In the past few years, having a sample that reflects the show you're being submitted to has become more and more important. I'm not exactly sure why; I don't think it's impossible to read a sample and deduce whether or not the person can write. Maybe it has something to do with the feature writers who are jumping into TeeVee; I don't really know. But that makes it more stressful for us writers. If you don't have EXACTLY THE RIGHT SAMPLE, you won't get the meeting. So a lot of writers will be going into panic mode to make sure they're covering all their bases.

The next few months are gonna suck.

I did want to talk about the pilots a little bit. I've only read two so far, but I liked both of them. I'm not sure I want to post any specifics but when I've read everything, maybe I'll just talk about a few of my favorites. Overall, it's the usual suspects -- cops, lawyers (a LOT of lawyers), soapy medical stuff, genre pilots, and (oddly) high-powered New York women.

I'm always interested to see what the networks have picked up. I'm not a programming exec, but I think that as a writer, you need to try and understand what the networks are thinking. ABC generally makes a lot of sense to me. I see their pilot pickups and understand why they made those choices. ABC tends to pick up pilots with mainstream premises, but the execution is usually a little off-center... which is a good thing. Lost, Desperate Housewives, Grey's Anatomy, even shows like The Nine, which didn't work... they all sound like ABC shows. And just going off the loglines this year, ABC's basically doing the same thing again. They're looking for companion pieces for their tentpole shows, hoping to launch new series with the help of their hits.

CBS is another network that knows its audience -- I mean, it's not too hard to figure that if you find something in CSI-land, you're doing okay. A number of years ago, Morrgan & Wong did a CBS pilot called "Skip Tracers" that didn't get on. This year, CBS has a pilot from another writing team called "Skip Tracer." Hmm. But every year, CBS decides they're going to try genre again. While their genre pilots sound very interesting, I wouldn't want to have a genre pilot at CBS. They haven't supported these shows in the past.

NBC is sorta all over the place again this year. The network doesn't really have a brand anymore and it feels like they're still searching for something to click. They have a few that sound interesting and one that sounds exactly like "Quantum Leap." Fox also seems to be searching, because their hits are all over the place. I mean, how do you develop a companion piece for "Prison Break" or "24?" But they do have several that sound interesting -- "The Sarah Connor Chronicles," "Them" (based on the graphic novel)... so we'll see. As for the CW, I'm not sure what they're going to be doing. I thought they might develop an entire new schedule but it doesn't look like they're doing that, so expect some of this year's schedule to reappear.

All in all, I'm reserving judgment on the pilots until I read them. I hope they'll all be great.

And lastly for today, most people have at least heard of Barbaro, the horse that won the Kentucky Derby last year and broke down in the Preakness. Barbaro was sadly euthanized on Monday after eight months of hope and despair. Most of the press coverage has been lovely. But some of it has not. I don't understand why people who don't know a damned thing about horse racing feel that they're suddenly qualified to take shots at it. Just because you can have an instant opinion on the internet doesn't make you a valid critic. There's a big difference between an informed opinion, and an uninformed one. You are not ENTITLED to your opinion -- you're entitled to your INFORMED opinion. I wish people would figure that out. What really galls me, though, is when a purported professional -- a sports columnist -- doesn't get it. I understand that, as a sports columnist, a dude can't know the intricacies of every sport. And that's fine -- then don't talk about the sports you don't get. But conversely, SHUT THE HELL UP IF YOU DON'T KNOW WHAT YOU'RE TALKING ABOUT. Your press credentials don't make your opinion valid.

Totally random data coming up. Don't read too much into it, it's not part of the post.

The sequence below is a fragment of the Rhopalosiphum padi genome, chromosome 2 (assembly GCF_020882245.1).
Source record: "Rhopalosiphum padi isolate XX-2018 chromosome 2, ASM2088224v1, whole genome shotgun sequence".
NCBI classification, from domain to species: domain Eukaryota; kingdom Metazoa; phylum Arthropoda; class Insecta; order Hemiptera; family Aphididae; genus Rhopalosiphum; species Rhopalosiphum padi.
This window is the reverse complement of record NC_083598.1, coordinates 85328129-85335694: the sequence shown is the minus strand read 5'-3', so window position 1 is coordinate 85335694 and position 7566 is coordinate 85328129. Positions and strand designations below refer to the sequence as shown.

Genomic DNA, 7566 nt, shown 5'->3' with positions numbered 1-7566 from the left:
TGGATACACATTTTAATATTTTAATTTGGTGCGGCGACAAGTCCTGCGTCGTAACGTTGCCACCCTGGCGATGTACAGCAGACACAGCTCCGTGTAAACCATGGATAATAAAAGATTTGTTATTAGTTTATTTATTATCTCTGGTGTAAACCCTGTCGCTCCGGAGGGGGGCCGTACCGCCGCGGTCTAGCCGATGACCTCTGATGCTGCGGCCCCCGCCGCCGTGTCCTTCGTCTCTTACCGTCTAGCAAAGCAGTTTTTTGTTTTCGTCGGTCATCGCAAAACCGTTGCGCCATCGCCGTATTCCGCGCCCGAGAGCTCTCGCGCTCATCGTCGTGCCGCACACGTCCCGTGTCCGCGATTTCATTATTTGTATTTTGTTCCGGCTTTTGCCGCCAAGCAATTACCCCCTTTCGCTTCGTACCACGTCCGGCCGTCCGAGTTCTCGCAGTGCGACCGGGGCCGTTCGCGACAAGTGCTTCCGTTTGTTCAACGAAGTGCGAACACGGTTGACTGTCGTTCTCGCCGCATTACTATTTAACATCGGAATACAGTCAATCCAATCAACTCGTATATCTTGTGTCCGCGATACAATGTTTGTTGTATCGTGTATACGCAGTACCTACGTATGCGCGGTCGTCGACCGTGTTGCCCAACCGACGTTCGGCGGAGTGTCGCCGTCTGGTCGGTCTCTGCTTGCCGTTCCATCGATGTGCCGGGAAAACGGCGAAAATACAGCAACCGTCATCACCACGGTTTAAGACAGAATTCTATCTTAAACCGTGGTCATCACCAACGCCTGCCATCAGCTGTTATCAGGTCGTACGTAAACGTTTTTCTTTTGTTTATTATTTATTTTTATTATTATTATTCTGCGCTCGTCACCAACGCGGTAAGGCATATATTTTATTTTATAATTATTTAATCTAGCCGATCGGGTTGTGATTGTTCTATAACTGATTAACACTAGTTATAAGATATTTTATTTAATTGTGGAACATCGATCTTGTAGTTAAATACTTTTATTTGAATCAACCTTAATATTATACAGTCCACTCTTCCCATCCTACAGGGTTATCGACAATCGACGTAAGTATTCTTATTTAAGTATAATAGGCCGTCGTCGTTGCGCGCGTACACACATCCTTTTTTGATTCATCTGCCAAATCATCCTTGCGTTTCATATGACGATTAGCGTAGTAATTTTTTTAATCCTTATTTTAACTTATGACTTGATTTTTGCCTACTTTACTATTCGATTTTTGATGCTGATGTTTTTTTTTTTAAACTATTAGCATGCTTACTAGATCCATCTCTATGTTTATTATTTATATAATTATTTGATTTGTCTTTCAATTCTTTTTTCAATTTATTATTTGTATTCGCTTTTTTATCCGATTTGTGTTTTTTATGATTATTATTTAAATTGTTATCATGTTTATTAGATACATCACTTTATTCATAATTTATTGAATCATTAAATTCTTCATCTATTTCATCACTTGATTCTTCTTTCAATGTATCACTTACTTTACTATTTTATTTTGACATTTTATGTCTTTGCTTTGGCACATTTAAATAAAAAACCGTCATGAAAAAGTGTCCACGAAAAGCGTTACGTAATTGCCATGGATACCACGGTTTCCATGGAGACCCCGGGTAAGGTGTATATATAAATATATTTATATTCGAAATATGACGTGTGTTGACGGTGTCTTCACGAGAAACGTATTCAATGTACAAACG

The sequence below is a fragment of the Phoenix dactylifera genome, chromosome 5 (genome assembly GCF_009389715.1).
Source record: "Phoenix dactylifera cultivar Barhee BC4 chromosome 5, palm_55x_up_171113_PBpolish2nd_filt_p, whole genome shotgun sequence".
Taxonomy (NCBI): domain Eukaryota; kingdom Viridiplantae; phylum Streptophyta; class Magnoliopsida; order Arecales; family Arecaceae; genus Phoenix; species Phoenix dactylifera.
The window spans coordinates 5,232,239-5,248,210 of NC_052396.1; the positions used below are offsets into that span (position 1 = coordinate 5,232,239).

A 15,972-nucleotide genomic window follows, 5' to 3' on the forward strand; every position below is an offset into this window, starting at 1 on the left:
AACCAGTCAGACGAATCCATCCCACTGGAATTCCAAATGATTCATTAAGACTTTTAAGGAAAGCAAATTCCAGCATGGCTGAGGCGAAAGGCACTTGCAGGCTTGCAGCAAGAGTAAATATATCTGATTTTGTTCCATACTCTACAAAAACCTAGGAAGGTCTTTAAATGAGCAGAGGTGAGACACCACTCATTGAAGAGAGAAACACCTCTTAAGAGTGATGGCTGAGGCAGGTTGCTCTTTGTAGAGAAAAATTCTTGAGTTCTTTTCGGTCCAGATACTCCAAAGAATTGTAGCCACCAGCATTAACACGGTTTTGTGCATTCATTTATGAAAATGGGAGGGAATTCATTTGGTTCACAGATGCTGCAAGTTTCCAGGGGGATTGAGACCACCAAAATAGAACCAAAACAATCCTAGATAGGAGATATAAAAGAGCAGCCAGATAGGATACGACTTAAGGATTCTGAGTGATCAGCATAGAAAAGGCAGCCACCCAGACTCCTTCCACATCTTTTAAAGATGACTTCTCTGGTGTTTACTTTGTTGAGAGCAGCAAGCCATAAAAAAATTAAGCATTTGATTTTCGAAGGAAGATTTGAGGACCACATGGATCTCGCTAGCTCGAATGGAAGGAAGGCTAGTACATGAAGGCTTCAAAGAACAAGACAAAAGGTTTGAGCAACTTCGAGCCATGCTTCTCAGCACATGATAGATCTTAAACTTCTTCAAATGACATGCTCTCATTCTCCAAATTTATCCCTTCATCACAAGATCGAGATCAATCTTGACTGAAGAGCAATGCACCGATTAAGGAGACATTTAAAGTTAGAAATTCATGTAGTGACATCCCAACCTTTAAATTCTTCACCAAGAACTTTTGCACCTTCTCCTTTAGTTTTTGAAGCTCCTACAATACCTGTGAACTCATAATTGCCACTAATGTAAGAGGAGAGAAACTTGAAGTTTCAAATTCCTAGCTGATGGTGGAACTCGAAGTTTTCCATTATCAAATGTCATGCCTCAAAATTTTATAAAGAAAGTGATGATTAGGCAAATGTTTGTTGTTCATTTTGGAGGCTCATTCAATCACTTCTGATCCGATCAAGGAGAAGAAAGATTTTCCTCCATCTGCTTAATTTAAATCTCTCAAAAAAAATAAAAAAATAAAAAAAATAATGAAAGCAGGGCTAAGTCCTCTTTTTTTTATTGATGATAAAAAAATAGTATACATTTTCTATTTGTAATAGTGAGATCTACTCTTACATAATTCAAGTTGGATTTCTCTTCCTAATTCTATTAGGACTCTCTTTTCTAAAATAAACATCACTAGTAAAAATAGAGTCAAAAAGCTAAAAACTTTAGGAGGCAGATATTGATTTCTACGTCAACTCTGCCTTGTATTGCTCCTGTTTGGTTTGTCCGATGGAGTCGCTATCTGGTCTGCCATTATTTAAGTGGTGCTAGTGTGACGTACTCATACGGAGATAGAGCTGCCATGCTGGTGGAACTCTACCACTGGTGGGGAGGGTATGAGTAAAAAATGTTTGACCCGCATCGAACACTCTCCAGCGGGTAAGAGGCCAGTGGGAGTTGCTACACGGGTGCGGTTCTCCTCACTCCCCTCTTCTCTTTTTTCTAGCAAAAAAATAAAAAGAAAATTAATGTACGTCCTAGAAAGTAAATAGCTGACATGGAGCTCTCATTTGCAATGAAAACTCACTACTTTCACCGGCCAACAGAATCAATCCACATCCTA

I'm talking specifically about TJ Simers, the boneheaded rant specialist for the Los Angeles Times. As everyone in L.A. knows, this guy's no better than an internet troll. He's the court jester, there for our amusement. But Simers believes his own bullshit and thinks that WE'RE there for HIS amusement. Not so, asshat. Not only does Simers prove he knows nothing about racing, he also shows his misogynistic streak when he talks about women. So I e-mailed this jackhole... and I was a LOT nicer than I'm being here. His response? "Hey, and I just got a raise." Gee, Teej... I'm sure your bosses would LOVE to hear how you respond to e-mails. I've had nicer conversations with ACTUAL internet trolls. Want a horse racing discussion, Teej? I would go toe to toe with this idiot any day of the friggin' week.

I know he's been getting outraged e-mails because yesterday, he posted supportive e-mails he'd received. Hmm. Now WHY would he feel the need to do that? If you loathe this moron or think he was out of line, drop him an e-mail so he can tell you about his raise, too: t.j.simers@latimes.com. If, like me, you'd love to let his bosses know what you think of him: sports@latimes.com, editor@latimes.com.

Dude was totally out of line, on SO many levels. Maybe that's his genius, but I don't think so. I hope no self-respecting woman married him, and I pray he doesn't have daughters. What a PROUD way to make a living!

Okay, rant over.

For now.